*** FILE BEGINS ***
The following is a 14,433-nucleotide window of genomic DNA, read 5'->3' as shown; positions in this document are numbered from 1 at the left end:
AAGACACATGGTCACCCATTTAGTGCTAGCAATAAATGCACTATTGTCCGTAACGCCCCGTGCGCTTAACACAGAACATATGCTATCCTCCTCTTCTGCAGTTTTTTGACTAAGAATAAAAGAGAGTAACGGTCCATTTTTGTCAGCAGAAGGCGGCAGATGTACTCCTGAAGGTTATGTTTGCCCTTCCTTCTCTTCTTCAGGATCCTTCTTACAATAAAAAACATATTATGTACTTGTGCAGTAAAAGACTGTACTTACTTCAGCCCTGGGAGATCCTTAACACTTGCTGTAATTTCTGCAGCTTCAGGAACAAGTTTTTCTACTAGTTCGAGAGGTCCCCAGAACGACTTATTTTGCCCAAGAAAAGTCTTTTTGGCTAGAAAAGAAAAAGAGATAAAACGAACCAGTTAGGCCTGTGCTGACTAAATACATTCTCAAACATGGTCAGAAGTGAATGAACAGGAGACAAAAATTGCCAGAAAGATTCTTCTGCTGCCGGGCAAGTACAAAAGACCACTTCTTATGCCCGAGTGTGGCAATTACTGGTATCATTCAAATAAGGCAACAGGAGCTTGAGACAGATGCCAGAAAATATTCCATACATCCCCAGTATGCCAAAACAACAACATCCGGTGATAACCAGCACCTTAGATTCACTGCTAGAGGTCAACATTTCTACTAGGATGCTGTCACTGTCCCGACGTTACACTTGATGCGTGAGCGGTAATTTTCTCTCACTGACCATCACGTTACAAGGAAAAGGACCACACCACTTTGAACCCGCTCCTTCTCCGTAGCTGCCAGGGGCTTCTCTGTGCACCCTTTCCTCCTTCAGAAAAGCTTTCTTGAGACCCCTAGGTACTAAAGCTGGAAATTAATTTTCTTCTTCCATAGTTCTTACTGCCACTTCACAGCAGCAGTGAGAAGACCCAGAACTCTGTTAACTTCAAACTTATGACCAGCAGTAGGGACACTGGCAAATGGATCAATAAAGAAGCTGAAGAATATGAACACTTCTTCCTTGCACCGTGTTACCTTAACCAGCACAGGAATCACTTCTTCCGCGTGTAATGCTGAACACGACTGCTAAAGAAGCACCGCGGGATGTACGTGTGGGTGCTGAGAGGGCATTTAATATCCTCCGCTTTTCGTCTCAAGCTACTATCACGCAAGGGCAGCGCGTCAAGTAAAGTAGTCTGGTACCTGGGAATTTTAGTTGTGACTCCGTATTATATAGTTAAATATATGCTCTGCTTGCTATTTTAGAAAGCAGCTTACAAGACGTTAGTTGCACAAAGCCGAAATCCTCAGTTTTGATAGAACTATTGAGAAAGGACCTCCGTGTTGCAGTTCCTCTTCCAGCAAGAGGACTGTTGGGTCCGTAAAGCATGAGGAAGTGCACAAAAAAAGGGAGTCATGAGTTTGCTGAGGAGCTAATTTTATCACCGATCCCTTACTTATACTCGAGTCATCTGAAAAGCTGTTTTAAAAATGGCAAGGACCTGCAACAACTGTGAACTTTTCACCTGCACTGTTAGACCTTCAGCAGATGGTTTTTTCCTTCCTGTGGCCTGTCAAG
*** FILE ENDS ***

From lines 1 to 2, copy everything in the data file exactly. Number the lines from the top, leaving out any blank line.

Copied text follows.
The following is a 14,433-nucleotide window of genomic DNA, read 5'->3' as shown; positions in this document are numbered from 1 at the left end:
AAGACACATGGTCACCCATTTAGTGCTAGCAATAAATGCACTATTGTCCGTAACGCCCCGTGCGCTTAACACAGAACATATGCTATCCTCCTCTTCTGCAGTTTTTTGACTAAGAATAAAAGAGAGTAACGGTCCATTTTTGTCAGCAGAAGGCGGCAGATGTACTCCTGAAGGTTATGTTTGCCCTTCCTTCTCTTCTTCAGGATCCTTCTTACAATAAAAAACATATTATGTACTTGTGCAGTAAAAGACTGTACTTACTTCAGCCCTGGGAGATCCTTAACACTTGCTGTAATTTCTGCAGCTTCAGGAACAAGTTTTTCTACTAGTTCGAGAGGTCCCCAGAACGACTTATTTTGCCCAAGAAAAGTCTTTTTGGCTAGAAAAGAAAAAGAGATAAAACGAACCAGTTAGGCCTGTGCTGACTAAATACATTCTCAAACATGGTCAGAAGTGAATGAACAGGAGACAAAAATTGCCAGAAAGATTCTTCTGCTGCCGGGCAAGTACAAAAGACCACTTCTTATGCCCGAGTGTGGCAATTACTGGTATCATTCAAATAAGGCAACAGGAGCTTGAGACAGATGCCAGAAAATATTCCATACATCCCCAGTATGCCAAAACAACAACATCCGGTGATAACCAGCACCTTAGATTCACTGCTAGAGGTCAACATTTCTACTAGGATGCTGTCACTGTCCCGACGTTACACTTGATGCGTGAGCGGTAATTTTCTCTCACTGACCATCACGTTACAAGGAAAAGGACCACACCACTTTGAACCCGCTCCTTCTCCGTAGCTGCCAGGGGCTTCTCTGTGCACCCTTTCCTCCTTCAGAAAAGCTTTCTTGAGACCCCTAGGTACTAAAGCTGGAAATTAATTTTCTTCTTCCATAGTTCTTACTGCCACTTCACAGCAGCAGTGAGAAGACCCAGAACTCTGTTAACTTCAAACTTATGACCAGCAGTAGGGACACTGGCAAATGGATCAATAAAGAAGCTGAAGAATATGAACACTTCTTCCTTGCACCGTGTTACCTTAACCAGCACAGGAATCACTTCTTCCGCGTGTAATGCTGAACACGACTGCTAAAGAAGCACCGCGGGATGTACGTGTGGGTGCTGAGAGGGCATTTAATATCCTCCGCTTTTCGTCTCAAGCTACTATCACGCAAGGGCAGCGCGTCAAGTAAAGTAGTCTGGTACCTGGGAATTTTAGTTGTGACTCCGTATTATATAGTTAAATATATGCTCTGCTTGCTATTTTAGAAAGCAGCTTACAAGACGTTAGTTGCACAAAGCCGAAATCCTCAGTTTTGATAGAACTATTGAGAAAGGACCTCCGTGTTGCAGTTCCTCTTCCAGCAAGAGGACTGTTGGGTCCGTAAAGCATGAGGAAGTGCACAAAAAAAGGGAGTCATGAGTTTGCTGAGGAGCTAATTTTATCACCGATCCCTTACTTATACTCGAGTCATCTGAAAAGCTGTTTTAAAAATGGCAAGGACCTGCAACAACTGTGAACTTTTCACCTGCACTGTTAGACCTTCAGCAGATGGTTTTTTCCTTCCTGTGGCCTGTCAAG